Trevor, who was without doubt one of the best known British inventors, sadly passed away on 5 March 2018 at his much loved home on Eel Pie Island, Twickenham.
His early life is well documented.
After leaving the army in 1961, his work as a stunt man brought him into contact with disabled people, through friends whose injuries had ended their performing careers.
In 1985 this led Trevor to invent and develop a range of products for the disabled, called Orange Aids. They helped people with limited mobility or who were confined to wheelchairs to hold onto and move objects such as books and kitchen equipment. However, he still remains best known for the ‘clockwork’ radio which still appears in lists of the best British inventions.
On Friday 13 March I travelled to Mortlake Crematorium, Richmond to represent the IPO at his funeral. I arrived early and was greeted by David Bunting, CEO of Baylis Brands and Clare Grove, the Celebrant. As others assembled, I saw old friends Richard Gallafent and Linda Oakley, and familiar faces which included Sir Vince Cable MP. Then two old London buses arrived carrying Trevor's friends from Eel Pie Island.
As we waited we shared our Trevor ‘experiences’. I said in passing that I would be disappointed if Trevor’s coffin didn’t have a key in it. A couple of his friends smiled and told me that I would not be disappointed. I was not!
The service that followed was a celebration of Trevor’s life. We were told how proud he was when he saw his clockwork radio produced by a company called BayGen Power Industries, in Cape Town, South Africa. Before long, some 250 disabled people were producing thousands of clockwork radios per month at the factory.
We sang ‘Consider Yourself’ and listened to his friend John Perry sing ‘Raining in My Heart’. The committal was followed by ‘What a Wonderful World’ Louis Armstrong and the celebration ended with ‘Don’t Worry Be Happy’ by Bobby McFerrin.
We said our goodbyes and I set off on my journey home.
On the way, I reflected on my own Trevor experiences. We had worked together with NESTA on a National Innovation Strategy (when innovation was a new word!) and joined forces with BBC Watchdog to bring to account a rogue invention promotion company. We also gave the IPO’s Sean Dennehey his first big break in television, when he made an appearance to explain patents to the nation.
With Baylis Brands, we worked on a British Standard for invention promoters. Baylis Brands, with the driving forces of David Bunting and the late John Grant OBE, has since helped thousands of inventors.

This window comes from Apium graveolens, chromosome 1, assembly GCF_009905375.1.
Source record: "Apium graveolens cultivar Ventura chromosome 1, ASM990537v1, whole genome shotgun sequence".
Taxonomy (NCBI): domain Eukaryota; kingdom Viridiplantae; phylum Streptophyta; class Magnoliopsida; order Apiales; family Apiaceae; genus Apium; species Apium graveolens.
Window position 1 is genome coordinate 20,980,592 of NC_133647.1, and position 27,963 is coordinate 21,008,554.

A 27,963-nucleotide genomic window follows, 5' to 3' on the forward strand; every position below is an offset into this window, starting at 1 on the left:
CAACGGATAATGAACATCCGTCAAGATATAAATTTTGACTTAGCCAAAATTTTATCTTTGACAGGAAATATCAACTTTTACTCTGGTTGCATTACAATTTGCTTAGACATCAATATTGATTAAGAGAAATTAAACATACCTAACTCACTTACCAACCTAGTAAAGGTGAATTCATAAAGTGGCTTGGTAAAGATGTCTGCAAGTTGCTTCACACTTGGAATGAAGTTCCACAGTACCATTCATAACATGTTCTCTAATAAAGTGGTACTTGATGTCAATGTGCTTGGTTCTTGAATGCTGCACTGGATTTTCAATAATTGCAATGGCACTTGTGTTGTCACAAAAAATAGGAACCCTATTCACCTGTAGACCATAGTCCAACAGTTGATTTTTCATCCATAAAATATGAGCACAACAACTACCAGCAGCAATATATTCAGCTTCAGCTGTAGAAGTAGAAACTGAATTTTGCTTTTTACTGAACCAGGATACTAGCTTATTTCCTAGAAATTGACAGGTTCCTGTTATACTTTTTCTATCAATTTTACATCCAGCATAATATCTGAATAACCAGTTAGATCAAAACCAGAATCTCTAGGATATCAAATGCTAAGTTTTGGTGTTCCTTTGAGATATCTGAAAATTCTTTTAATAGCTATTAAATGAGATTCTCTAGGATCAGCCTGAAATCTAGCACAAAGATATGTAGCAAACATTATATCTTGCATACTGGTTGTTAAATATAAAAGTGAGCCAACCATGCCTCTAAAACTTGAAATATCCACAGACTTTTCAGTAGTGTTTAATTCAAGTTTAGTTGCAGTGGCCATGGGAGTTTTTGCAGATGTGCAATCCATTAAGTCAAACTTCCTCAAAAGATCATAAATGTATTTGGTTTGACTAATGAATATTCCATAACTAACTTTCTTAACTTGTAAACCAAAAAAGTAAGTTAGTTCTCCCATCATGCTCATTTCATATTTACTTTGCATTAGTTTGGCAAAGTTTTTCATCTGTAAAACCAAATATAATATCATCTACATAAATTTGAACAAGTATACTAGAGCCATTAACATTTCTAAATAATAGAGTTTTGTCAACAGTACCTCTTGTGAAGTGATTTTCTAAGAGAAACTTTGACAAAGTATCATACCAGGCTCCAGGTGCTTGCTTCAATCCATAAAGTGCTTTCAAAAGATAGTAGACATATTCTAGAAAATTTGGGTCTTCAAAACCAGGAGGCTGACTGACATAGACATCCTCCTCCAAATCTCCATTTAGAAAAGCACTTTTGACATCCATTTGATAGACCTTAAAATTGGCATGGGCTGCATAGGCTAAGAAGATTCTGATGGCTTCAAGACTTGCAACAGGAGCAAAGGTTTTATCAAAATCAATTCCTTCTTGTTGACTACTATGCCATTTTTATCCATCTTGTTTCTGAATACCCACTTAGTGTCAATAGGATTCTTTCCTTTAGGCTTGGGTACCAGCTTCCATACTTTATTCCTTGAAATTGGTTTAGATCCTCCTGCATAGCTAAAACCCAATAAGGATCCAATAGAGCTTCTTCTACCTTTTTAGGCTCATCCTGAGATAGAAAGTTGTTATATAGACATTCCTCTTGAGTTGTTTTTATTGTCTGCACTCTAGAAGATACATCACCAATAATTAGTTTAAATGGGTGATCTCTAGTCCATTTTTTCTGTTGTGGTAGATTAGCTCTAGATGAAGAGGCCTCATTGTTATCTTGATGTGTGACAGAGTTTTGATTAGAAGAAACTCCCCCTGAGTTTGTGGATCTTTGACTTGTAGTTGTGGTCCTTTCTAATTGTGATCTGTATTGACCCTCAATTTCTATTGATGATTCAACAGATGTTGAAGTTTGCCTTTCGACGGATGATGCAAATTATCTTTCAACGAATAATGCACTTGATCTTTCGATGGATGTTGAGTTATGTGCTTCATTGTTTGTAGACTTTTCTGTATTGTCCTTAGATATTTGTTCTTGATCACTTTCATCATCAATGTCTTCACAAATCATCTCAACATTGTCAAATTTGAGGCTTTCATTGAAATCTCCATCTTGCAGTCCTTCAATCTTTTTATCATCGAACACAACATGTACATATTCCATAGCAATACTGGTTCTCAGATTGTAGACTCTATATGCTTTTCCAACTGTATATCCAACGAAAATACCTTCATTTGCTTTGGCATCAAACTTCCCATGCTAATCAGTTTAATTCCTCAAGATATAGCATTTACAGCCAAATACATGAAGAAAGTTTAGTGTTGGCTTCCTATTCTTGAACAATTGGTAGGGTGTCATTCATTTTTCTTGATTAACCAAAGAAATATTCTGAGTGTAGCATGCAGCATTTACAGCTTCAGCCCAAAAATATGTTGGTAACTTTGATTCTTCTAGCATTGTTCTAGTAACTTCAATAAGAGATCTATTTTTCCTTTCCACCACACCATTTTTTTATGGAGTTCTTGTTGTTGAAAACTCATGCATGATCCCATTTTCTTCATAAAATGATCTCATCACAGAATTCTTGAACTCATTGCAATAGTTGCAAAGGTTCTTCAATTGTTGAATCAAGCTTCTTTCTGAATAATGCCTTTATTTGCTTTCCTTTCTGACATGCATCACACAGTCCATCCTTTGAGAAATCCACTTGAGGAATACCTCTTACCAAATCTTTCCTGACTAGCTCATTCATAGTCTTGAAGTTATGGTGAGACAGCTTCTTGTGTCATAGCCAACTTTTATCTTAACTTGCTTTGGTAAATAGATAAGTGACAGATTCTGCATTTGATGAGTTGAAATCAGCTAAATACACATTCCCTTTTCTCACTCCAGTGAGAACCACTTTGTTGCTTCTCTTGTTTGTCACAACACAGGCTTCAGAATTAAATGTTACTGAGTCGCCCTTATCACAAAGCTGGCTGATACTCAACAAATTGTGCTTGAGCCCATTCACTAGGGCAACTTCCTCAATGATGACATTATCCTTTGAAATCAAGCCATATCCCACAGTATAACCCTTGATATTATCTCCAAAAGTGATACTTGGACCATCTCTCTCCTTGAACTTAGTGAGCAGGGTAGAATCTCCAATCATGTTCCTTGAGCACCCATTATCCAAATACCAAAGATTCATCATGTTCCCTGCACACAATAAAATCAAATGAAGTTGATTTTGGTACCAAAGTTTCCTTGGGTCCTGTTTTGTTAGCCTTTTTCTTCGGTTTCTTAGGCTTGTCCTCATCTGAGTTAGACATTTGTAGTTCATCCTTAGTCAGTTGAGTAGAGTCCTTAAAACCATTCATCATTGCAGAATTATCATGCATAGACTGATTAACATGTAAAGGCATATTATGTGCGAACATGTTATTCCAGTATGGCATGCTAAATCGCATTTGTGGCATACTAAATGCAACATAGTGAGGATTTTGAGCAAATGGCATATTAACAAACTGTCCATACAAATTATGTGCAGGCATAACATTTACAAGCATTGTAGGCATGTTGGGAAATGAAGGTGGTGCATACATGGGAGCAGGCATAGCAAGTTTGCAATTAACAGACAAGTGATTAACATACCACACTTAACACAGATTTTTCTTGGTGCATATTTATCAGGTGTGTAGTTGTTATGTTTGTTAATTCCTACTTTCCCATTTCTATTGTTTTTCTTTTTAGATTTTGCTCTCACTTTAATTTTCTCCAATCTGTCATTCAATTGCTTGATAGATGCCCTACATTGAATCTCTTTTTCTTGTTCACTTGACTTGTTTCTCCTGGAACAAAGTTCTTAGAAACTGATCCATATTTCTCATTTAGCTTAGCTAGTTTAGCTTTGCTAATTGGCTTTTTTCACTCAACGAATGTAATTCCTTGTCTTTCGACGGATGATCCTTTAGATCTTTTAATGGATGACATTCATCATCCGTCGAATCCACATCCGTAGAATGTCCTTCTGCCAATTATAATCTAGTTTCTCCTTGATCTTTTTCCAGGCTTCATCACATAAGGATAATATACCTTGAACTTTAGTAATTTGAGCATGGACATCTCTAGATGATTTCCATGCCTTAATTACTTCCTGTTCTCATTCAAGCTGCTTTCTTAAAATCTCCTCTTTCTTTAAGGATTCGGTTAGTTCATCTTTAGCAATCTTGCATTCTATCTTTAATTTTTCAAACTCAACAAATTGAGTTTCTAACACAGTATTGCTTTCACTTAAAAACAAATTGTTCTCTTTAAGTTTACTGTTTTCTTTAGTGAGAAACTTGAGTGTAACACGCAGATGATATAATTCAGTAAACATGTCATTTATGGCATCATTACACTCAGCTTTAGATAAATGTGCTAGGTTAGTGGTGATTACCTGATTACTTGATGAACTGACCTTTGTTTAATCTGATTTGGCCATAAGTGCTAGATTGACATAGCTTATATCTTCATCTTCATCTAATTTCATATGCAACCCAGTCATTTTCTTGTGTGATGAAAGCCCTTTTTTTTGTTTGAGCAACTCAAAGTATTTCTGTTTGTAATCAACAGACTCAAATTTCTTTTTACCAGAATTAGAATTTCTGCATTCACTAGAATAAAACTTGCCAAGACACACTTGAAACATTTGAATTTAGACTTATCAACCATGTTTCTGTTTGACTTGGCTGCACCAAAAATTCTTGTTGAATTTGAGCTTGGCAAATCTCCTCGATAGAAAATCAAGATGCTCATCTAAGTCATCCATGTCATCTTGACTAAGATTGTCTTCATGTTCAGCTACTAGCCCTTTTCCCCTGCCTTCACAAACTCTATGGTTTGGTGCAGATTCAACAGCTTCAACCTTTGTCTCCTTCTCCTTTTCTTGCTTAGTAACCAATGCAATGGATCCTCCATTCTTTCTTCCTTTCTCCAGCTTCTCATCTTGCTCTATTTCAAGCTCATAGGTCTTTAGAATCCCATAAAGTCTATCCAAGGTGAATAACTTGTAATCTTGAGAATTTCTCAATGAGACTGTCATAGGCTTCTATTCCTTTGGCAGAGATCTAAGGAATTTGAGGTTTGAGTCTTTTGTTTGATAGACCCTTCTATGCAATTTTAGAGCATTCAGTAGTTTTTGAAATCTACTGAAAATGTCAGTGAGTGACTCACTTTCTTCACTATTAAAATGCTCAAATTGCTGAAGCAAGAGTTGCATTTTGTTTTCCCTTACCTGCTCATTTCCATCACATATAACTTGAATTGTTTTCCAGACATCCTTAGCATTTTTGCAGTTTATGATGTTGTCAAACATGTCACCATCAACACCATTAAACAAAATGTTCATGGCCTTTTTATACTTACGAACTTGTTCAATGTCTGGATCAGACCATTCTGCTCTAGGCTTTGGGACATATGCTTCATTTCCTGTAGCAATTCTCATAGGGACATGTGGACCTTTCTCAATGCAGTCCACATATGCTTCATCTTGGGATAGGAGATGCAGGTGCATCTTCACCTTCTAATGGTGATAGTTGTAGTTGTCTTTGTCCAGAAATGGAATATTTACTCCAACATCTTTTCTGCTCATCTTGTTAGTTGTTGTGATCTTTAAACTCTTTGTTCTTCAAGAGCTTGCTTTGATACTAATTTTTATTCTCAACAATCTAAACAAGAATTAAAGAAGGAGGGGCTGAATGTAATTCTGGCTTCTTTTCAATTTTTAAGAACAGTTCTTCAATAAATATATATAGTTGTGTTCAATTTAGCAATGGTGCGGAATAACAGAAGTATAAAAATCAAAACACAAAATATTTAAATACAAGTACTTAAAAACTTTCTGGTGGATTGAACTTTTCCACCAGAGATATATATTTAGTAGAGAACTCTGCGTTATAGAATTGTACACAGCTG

Trevor’s help was also invaluable in launching Cracking Ideas; intellectual property (IP) education was dear to his heart. I could go on…and often do.
But I would like to leave you with one of my personal Trevor experiences. Whenever we had a new Minister, Trevor would be straight on the telephone to me, wanting to write to them to arrange a meeting. In due course, the minister would write to the IPO and I would be asked to draft a response that would be sent to Trevor. It was a well-rehearsed procedure and all went to plan until Baroness Wilcox, Parliamentary Secretary for Business Innovation and Skills took the helm. Against the norm, she agreed to meet Trevor.
The meeting was set, and brief produced as usual. Issues or elephant traps – none. What could go wrong?
Trevor and I arrived at Vic Street and were greeted by Nicholas Blaney, her Private Secretary, who escorted us to her office. After a short wait, Lady Wilcox arrived. We all stood and Trevor moved forward as he was being introduced. Lady Wilcox extended her hand, Trevor reciprocated. To our collective horror, he then put his arm around her waist and led what I believed to be a Waltz, could have been a Foxtrot, around her room. Nicholas and I looked on, our careers flashing by in front of our eyes. ‘Shame’ I thought…Nicholas would have had much to offer. Trevor spun to a halt, kissed her hand and moved her gracefully into her chair, inviting her out as he did so.
Seamlessly we picked up the meeting and discussed IP education and crime. Thankfully Nicholas had made a full recovery and was making notes. The meeting ended and we said goodbye. Lady Wilcox became a champion for IP education and went on to present prizes at our Cracking Ideas Awards. Much to my relief, the Trevor incident was never mentioned: a real lady doesn't kiss and tell.
It has been a pleasure and quite an experience working with Trevor over the years. On a final note, I was delighted to hear from his friends how proud he was to have been awarded a CBE in 2014 for services to IP. An award supported by us.
Trevor Graham Baylis CBE:
The key to success is to risk thinking unconventional thoughts. Convention is the enemy of progress. As long as you’ve got slightly more perception than the average wrapped loaf, you could invent something.
The IPO have sought the appropriate permissions to write about this event and use the photos and anecdotes within the post.
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